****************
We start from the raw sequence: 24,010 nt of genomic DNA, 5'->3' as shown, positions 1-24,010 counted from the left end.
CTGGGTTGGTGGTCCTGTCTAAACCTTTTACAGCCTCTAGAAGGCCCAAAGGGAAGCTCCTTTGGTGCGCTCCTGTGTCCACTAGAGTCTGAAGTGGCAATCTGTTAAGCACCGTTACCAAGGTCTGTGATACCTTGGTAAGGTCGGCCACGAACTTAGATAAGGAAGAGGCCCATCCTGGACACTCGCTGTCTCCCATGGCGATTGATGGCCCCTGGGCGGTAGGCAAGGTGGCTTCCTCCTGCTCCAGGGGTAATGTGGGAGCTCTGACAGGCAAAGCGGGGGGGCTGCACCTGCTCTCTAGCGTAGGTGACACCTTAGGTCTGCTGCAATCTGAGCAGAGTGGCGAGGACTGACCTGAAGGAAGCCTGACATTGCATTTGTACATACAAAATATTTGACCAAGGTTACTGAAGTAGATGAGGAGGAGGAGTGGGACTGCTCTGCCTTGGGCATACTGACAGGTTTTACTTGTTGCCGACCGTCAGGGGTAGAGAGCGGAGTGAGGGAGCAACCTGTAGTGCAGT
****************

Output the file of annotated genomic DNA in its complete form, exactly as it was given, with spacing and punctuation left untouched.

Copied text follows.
We start from the raw sequence: 24,010 nt of genomic DNA, 5'->3' as shown, positions 1-24,010 counted from the left end.
CTGGGTTGGTGGTCCTGTCTAAACCTTTTACAGCCTCTAGAAGGCCCAAAGGGAAGCTCCTTTGGTGCGCTCCTGTGTCCACTAGAGTCTGAAGTGGCAATCTGTTAAGCACCGTTACCAAGGTCTGTGATACCTTGGTAAGGTCGGCCACGAACTTAGATAAGGAAGAGGCCCATCCTGGACACTCGCTGTCTCCCATGGCGATTGATGGCCCCTGGGCGGTAGGCAAGGTGGCTTCCTCCTGCTCCAGGGGTAATGTGGGAGCTCTGACAGGCAAAGCGGGGGGGCTGCACCTGCTCTCTAGCGTAGGTGACACCTTAGGTCTGCTGCAATCTGAGCAGAGTGGCGAGGACTGACCTGAAGGAAGCCTGACATTGCATTTGTACATACAAAATATTTGACCAAGGTTACTGAAGTAGATGAGGAGGAGGAGTGGGACTGCTCTGCCTTGGGCATACTGACAGGTTTTACTTGTTGCCGACCGTCAGGGGTAGAGAGCGGAGTGAGGGAGCAACCTGTAGTGCAGT